Northern Pacific Coast Beaches
Costa Rica’s northern Pacific beaches are some of the most beautiful in the world and have been developed extensively, though there are still plenty of calm and quiet areas. It’s also the driest and sunniest region—receiving the least rainfall of the whole country.
Many of the condo and apartment complexes overlooking the exquisite beaches are full of vacation rentals geared towards the tourist market. But there are still plenty of long-term rentals available.
In the beach resort town of Playas del Coco, on the northern Pacific coast, is a two-bedroom, furnished condo in the heart of all the shops, restaurants, and other amenities…and it’s a five-minute walk to the beach.
In the town of Potrero, a quiet residential area popular with expats about a half-hour south of Playas del Coco, is a one-bedroom home, with a shared large tropical garden and pool, for $400 a month. The beach and local stores are just five minutes’ walk away.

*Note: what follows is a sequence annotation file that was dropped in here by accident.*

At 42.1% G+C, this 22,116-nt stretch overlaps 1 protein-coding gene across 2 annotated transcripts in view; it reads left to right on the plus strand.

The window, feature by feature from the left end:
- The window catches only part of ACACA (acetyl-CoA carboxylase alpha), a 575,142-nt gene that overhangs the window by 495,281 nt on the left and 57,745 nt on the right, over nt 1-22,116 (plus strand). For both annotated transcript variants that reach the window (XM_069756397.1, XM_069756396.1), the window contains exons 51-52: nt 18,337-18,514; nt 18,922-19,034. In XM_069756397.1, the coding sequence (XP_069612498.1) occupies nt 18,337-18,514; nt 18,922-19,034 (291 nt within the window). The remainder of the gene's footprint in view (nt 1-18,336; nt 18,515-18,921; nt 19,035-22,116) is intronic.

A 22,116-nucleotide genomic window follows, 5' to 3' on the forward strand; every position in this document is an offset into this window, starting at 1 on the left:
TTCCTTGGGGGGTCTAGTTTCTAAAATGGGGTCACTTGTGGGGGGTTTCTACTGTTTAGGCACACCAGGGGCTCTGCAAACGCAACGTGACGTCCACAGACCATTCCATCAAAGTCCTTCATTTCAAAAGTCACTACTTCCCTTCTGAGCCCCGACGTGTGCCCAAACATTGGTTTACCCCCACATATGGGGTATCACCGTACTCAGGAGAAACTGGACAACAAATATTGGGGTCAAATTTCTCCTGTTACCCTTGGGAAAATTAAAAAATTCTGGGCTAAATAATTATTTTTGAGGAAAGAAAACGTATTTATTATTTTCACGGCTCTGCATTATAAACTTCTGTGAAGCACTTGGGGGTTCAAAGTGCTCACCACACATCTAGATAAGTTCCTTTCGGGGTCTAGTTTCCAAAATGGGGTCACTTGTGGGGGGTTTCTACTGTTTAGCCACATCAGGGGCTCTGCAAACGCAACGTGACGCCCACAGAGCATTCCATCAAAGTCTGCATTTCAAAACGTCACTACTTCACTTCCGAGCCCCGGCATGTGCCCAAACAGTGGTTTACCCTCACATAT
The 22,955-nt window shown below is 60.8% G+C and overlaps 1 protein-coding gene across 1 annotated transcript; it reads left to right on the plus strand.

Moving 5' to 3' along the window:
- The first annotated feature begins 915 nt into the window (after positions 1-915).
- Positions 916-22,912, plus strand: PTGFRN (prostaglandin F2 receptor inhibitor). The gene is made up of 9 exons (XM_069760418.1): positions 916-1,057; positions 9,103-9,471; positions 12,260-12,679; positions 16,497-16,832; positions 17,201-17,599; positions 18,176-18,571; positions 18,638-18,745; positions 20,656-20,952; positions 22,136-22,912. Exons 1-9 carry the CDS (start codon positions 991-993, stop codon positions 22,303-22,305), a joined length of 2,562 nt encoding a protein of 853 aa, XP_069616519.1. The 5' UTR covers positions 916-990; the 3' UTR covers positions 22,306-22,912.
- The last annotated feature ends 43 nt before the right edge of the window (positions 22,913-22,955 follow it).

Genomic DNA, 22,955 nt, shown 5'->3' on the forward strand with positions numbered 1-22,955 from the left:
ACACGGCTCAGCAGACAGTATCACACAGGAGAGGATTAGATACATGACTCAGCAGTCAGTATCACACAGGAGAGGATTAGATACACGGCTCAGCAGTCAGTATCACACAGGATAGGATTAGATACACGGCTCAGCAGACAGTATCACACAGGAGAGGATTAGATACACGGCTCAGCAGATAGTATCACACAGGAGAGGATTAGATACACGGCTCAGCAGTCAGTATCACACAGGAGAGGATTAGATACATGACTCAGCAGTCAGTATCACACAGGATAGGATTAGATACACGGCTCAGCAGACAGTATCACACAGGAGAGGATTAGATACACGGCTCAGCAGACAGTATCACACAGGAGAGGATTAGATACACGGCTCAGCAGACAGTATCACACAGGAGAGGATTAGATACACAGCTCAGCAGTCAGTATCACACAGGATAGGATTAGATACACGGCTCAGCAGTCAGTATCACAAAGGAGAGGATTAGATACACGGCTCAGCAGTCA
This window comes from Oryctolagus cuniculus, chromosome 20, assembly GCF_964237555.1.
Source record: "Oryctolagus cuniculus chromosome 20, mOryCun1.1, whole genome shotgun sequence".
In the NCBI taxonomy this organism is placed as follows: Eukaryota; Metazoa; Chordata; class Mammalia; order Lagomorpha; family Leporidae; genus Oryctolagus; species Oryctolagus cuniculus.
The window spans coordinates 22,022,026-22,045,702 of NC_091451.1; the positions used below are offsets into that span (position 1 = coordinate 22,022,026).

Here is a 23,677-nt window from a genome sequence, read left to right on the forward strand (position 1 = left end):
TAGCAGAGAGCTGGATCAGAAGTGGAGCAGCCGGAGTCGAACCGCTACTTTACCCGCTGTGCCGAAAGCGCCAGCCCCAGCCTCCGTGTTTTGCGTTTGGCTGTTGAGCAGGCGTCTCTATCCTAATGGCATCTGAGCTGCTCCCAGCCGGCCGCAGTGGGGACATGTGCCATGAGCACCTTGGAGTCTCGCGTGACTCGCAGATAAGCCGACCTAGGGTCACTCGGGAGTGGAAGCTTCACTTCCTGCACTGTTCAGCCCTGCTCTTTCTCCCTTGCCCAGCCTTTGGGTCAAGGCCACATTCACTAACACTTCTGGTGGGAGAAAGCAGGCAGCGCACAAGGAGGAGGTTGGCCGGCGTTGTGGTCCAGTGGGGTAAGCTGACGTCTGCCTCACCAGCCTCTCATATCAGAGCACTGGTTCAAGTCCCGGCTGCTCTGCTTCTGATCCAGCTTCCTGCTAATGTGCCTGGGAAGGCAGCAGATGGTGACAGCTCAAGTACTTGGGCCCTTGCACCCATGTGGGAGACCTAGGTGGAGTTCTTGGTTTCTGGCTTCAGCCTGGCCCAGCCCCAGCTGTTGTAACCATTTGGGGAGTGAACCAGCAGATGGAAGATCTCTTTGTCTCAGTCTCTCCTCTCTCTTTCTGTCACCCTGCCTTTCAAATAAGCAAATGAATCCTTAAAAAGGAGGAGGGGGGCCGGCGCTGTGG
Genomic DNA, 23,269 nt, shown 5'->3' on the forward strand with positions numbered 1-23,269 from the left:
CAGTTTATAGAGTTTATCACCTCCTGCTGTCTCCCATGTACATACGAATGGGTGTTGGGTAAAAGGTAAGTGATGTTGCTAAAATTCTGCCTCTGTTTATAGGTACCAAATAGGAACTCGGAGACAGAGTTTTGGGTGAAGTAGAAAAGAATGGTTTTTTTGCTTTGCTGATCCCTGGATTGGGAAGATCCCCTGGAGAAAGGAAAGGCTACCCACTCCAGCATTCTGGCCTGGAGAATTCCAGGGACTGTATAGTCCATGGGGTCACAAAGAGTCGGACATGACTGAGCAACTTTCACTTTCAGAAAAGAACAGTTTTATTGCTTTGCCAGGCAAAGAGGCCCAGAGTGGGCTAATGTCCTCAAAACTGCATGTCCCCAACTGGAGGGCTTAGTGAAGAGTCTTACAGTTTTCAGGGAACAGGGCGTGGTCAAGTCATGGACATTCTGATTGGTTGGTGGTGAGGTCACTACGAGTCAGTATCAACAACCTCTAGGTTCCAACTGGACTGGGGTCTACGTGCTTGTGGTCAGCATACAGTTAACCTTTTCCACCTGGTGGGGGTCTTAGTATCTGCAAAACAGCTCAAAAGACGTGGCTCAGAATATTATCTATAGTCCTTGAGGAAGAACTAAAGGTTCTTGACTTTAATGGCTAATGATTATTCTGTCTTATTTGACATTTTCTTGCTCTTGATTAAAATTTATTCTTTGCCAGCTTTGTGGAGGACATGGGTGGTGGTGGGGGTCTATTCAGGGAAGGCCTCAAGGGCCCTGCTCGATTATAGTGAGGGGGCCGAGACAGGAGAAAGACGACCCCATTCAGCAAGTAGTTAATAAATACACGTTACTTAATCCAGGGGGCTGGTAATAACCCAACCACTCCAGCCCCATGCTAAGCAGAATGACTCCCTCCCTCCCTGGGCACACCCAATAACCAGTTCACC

Central Pacific Coast Beaches
The beaches along Costa Rica’s central Pacific coast have long been popular with vacationing Costa Ricans. They were first a haven for surfers and sport fisherman as far as foreign visitors go.
But increased mainstream tourism and development has brought a variety of housing options to the area, from high-end to bargain priced, making renting in this stretch of Costa Rica a matter of choosing your level of comfort and amenities.
For rent in Jaco, a well-known resort town, just a short walk to the beach, is a three-bedroom furnished condo with air conditioning, cable TV, high-speed Internet, parking, and 24-hour security for $800 a month. Further south, in the picturesque beach town of Manuel Antonio, site of Costa Rica’s most-visited national park, is a one-bedroom condo, fully-furnished, overlooking the glistening Pacific for $700.